In the past few weeks, Pollster has begun reporting multiple results for a single poll.  Some polling organizations have been reporting separate results for Democratic, Republican, and independent respondents, as well as the aggregated data for all respondents.  They have also begun providing detailed information on the question(s) asked to determine voting intention.  Pollster reports separate results for each question wording.

Since all my analyses use just one entry per poll, I have begun removing this extra data before analysis.  Unless specifically stated, I am using only the first “question iteration” for each poll (coded “1” at Pollster) and only data for the entire population.  Using the first iteration helps insure consistency across all the polls from a single organization.

 

Why Weighted Least Squares for Polling Regressions

Standard ordinary least squares regression assumes that the error term has the same variance across all the observations.  When the units are polls, we know immediately that this assumption will be violated.  The error in a poll in inversely proportional to its sample size.  The “margin of error” that pollsters routinely report is twice the standard error of estimate evaluated at 50%, the worst case with the largest possible variance.  That comes from the well-known statistical formula

SE(p) = sqrt(p[1-p]/N)

where N is the sample size.  This formula reaches its maximum at p=0.5 (50%) making the standard error 0.5/sqrt(N).

Weighted least squares adjusts for these situations where the error term has a non-constant variance (technically called “heteroskedasticity”). To even out the variance across observations, each one is weighted by the reciprocal of its estimated standard error.  For polling data, then, the weights should be proportional to the reciprocal of 1/sqrt(N), or just sqrt(N) itself. I thus weight each observation by the square root of its sample size.

More intuitively we are weighting polls based on their sample sizes.  However, because we are first taking the square roots of the sample sizes, the weights grow more slowly as samples increase in size.

Iowa: So Many Polls. So Few Respondents.

Pollsters have conducted over 44,000 interviews among Iowa’s 160,000 Republicans, but they probably interviewed just 15,000 unique people.  A majority of those polled took part in at least three interviews over the course of the campaign.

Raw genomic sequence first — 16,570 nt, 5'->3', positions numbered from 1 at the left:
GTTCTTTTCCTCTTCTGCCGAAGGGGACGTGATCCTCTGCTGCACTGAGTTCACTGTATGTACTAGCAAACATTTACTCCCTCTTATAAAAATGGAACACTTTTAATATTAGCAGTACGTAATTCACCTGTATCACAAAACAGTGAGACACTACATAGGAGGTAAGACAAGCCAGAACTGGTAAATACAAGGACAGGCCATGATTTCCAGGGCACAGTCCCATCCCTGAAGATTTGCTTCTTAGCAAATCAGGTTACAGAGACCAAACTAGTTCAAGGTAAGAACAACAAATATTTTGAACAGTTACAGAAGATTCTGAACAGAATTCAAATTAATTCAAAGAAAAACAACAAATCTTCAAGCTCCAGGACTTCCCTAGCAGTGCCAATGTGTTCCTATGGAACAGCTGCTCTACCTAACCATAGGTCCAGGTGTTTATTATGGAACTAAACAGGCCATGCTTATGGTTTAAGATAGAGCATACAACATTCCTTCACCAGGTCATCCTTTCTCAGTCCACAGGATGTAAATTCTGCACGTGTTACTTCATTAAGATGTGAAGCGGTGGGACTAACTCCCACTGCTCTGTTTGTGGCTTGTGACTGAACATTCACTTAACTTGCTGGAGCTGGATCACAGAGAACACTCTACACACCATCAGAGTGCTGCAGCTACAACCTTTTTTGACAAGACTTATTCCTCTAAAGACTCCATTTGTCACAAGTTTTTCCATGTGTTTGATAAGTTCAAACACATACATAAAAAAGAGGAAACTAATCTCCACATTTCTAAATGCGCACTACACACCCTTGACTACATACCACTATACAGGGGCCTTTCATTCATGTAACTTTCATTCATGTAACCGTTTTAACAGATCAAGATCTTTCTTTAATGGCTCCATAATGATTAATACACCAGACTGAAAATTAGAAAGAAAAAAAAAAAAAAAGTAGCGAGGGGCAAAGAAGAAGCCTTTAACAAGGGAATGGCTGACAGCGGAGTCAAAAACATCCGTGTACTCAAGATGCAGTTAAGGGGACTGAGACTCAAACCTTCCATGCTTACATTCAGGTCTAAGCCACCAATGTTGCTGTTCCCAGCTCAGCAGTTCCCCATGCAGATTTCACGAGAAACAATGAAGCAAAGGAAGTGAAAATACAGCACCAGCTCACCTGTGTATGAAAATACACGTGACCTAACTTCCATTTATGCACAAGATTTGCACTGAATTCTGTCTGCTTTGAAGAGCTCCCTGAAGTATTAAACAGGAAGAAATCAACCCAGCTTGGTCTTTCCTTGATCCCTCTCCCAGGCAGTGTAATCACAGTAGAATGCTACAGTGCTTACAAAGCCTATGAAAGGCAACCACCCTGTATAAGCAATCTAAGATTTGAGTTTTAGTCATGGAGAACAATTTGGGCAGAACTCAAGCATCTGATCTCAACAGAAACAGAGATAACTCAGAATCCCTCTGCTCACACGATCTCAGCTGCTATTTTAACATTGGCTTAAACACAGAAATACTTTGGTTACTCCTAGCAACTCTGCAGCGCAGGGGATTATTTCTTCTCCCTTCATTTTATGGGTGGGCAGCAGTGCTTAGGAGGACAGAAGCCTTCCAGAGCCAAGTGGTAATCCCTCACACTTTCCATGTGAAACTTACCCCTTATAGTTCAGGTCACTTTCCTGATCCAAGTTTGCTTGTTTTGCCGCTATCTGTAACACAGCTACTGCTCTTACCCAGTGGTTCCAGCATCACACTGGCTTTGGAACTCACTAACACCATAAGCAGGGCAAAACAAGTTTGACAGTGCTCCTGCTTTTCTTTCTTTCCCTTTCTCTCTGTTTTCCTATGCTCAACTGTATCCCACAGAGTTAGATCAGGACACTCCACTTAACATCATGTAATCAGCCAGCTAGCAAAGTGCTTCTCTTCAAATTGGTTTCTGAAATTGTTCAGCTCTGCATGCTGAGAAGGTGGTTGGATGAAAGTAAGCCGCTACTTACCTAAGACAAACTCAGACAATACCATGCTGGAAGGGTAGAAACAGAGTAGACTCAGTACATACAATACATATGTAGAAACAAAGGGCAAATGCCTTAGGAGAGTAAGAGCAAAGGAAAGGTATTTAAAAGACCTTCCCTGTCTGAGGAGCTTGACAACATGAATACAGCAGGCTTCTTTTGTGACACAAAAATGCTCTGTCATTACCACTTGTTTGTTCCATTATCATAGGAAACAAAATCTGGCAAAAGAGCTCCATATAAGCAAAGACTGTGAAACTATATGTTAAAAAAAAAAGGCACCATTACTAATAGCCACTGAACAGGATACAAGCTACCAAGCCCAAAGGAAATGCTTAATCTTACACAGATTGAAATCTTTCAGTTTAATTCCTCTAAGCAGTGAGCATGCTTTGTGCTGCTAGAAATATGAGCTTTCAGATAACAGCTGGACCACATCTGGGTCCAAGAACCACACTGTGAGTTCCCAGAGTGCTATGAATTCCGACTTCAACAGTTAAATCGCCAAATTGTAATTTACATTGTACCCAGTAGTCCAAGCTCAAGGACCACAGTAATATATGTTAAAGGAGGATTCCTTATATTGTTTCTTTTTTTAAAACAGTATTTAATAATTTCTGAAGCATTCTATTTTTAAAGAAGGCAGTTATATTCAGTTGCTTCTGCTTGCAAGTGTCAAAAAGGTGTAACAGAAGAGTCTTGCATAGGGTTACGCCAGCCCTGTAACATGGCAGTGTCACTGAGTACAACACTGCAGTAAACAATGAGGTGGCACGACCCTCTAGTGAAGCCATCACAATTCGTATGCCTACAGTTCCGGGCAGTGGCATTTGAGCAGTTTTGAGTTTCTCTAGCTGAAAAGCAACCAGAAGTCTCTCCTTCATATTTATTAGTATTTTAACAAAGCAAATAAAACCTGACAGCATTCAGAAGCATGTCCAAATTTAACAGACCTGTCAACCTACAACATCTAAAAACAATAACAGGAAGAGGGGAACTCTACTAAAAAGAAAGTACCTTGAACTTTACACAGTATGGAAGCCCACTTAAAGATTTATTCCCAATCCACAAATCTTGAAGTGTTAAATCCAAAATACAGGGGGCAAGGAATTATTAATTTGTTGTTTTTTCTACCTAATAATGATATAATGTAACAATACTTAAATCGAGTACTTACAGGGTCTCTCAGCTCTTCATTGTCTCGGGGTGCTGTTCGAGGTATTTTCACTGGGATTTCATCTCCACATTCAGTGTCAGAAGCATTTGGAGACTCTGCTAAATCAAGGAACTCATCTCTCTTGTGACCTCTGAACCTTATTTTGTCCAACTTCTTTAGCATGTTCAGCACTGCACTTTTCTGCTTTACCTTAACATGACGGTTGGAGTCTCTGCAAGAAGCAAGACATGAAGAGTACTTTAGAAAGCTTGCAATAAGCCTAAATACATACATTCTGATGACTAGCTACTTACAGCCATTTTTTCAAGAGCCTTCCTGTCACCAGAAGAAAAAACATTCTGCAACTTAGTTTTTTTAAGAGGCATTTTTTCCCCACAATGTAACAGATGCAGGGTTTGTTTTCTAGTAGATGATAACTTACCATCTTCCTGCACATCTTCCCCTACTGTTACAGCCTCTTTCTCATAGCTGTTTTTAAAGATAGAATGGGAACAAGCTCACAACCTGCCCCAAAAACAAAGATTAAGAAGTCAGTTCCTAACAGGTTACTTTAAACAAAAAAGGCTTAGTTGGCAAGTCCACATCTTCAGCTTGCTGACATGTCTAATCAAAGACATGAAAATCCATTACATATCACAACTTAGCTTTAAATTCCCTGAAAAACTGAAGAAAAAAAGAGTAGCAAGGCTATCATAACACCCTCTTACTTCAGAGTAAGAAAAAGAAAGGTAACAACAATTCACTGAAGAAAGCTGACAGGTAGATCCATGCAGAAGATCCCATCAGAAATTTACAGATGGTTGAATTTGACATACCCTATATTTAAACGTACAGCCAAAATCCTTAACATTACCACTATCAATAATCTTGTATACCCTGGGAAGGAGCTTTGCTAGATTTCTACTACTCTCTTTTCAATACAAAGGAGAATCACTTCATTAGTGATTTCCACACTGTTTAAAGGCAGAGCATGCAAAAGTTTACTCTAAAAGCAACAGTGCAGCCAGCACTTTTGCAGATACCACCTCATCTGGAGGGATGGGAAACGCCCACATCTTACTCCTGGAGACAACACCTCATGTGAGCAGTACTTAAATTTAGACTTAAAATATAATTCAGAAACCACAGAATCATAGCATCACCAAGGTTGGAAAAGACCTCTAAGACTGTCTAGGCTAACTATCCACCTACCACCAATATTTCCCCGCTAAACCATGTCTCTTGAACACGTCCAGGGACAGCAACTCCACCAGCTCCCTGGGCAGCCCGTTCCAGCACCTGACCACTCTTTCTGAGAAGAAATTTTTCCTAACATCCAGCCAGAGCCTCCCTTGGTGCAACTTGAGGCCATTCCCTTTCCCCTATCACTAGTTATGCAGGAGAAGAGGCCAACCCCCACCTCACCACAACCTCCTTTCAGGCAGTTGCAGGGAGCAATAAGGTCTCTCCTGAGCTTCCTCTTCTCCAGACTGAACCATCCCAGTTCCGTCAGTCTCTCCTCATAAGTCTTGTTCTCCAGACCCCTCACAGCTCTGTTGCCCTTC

It seems like new Presidential polling figures are released every day.  We generally talk about each new poll as a unique snapshot of the campaign with some fresh sample of a few hundred caucus-goers.  That concept of polls might apply to national samples, but when polling in states as small as Iowa and New Hampshire, the number of eligible respondents is not that large compared to the number of interviews being conducted.

Making the problem worse is the falling “response rate” in polling, the proportion of eligible respondents who complete an interview.  Mobile phones, caller-ID, answering machines, all have enabled potential respondents to avoid the pollster’s call.  Pew reports that response rates have fallen from 21 percent to 9 percent just between 2006 and 2012.  If we assume a response rate of ten percent, only some 16,000 of Iowa’s 160,000 eligible Republican caucus-goers might have agreed to take part in a poll.

Huffington Post Pollster lists a total of 94 polls of Republican caucus-goers through today, January 31, 2016, constituting a total of 44,433 interviews.  I will use this figure to see how the composition of the sample changes with different response rates.1

How large is the electorate being sampled?

Around 120,000 people participated in the Republican caucuses in 2008 and 2012.  While some observers think turnout in 2016 could be higher because of the influx of voters for Donald Trump, I have stuck with the historical trend and estimate Republican turnout in 2016 at just under 124,000 citizens.

To that baseline we have to add in people who agree to complete an interview but do not actually turn out for the caucuses.  In my 2012 analysis I added 20 percent to the estimated universe to account for these people, but recent findings from Pew suggest 30 percent inflation might be more accurate.  With rounding, I will thus use 160,000 as my estimate for the number of Iowa Republicans who might have been eligible to be polled about the 2016 Republican caucuses.

How low is the response rate?